Posted on Apr 3, 2014
CW2 Armament Technician
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Hypothetical Situation: SM kills SM after duty shift. After a 24 hour staff duty shift, PVT or SGT or LT Snuffy has to drive 30 minutes home to his home to rest. Due to extreme fatigue, he/she passes out, and ends up in a head-on collision with another car. Lets say it's a pregnant mother and child, who both die.<br><br>Who is to blame? Snuffy or command policy? <br>
Posted in these groups: Duty honor country tadhc 4t Duty0 Staff DutySleep Sleeping
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Responses: 37
MSG Senior Airdrop Advisor
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im not focussing on the blame. i am focussing on how to fix the problem. staff duty is a way to let leaders know what is going on. well, blackberries are too. i agree that a higher headquarters whould have some sort of duty officer or NCO there to accomplish those duties. but how do we do it. it needs to be a team. you know how many times i sat on duty where the NCO had to stay awake but the duty officer was allowed to sleep in the back? i got it. we're as hard a woodpecker lips. i usually would send my driver to bed. once, the LT came out and told me that the SPC should be up with me. i told him that maybe he should stay up with me instead, since the soldier was considered the Runner/Driver he would need the most rest.
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SFC Observer   Controller/Trainer (Oc/T)
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In the days of cell phones and email, staff duty is an anachronism anyway. It's time to get rid of the archaic practice..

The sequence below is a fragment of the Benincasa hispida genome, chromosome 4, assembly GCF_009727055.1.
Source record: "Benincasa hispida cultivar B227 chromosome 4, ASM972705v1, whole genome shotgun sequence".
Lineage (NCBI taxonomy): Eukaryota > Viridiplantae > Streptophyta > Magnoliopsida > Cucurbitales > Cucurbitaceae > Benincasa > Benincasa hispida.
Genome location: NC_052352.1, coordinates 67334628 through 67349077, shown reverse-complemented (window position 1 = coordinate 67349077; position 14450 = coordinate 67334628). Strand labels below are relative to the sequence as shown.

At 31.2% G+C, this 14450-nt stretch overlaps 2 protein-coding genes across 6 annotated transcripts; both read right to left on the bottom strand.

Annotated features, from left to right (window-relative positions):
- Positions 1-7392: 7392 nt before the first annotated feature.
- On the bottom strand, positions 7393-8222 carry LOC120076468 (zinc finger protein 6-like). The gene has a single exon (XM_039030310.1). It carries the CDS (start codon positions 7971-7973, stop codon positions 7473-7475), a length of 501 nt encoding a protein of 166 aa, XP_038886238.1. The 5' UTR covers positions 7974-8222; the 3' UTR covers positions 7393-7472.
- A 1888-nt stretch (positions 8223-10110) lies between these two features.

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SGT Kristin Wiley
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I'd argue the command is at fault. No the command is not telling the SM to drive home after a 24 hour duty, but it is implied. Did they put a program in place to ensure SMs get home safely? Do they offer an alternate means to sleep before driving home? Was this danger mentioned in a safety brief with ways to mitigate the risk? If the soldier admitted to being too tired to drive, would the command have responded properly without unnecessary criticism for this 'weakness'? From my experience the answer to all of the above has been no.

When I am on staff duty, I try to let my runner have time to sleep even if its just a few hours. On weekends this is harder to do, since SMs are constantly locking themselves out of their rooms or causing a nuisance. Driving while sleep deprived is worse than driving drunk, but the command punishes one and ignores the other. If we don't foster an environment where its acceptable for a SM to admit he/she is too tired to do a task, then the command will always be partially at fault.
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PV2 Chemical Biological Radiological and Nuclear Operations Specialist
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ooah sgt ooah
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SSG Greg Miech
SSG Greg Miech
11 mo
I can see a SD for Battalion and Brigade level. Have a driver with vehicle available. Companies can have a POC living at the barracks if something comes up.
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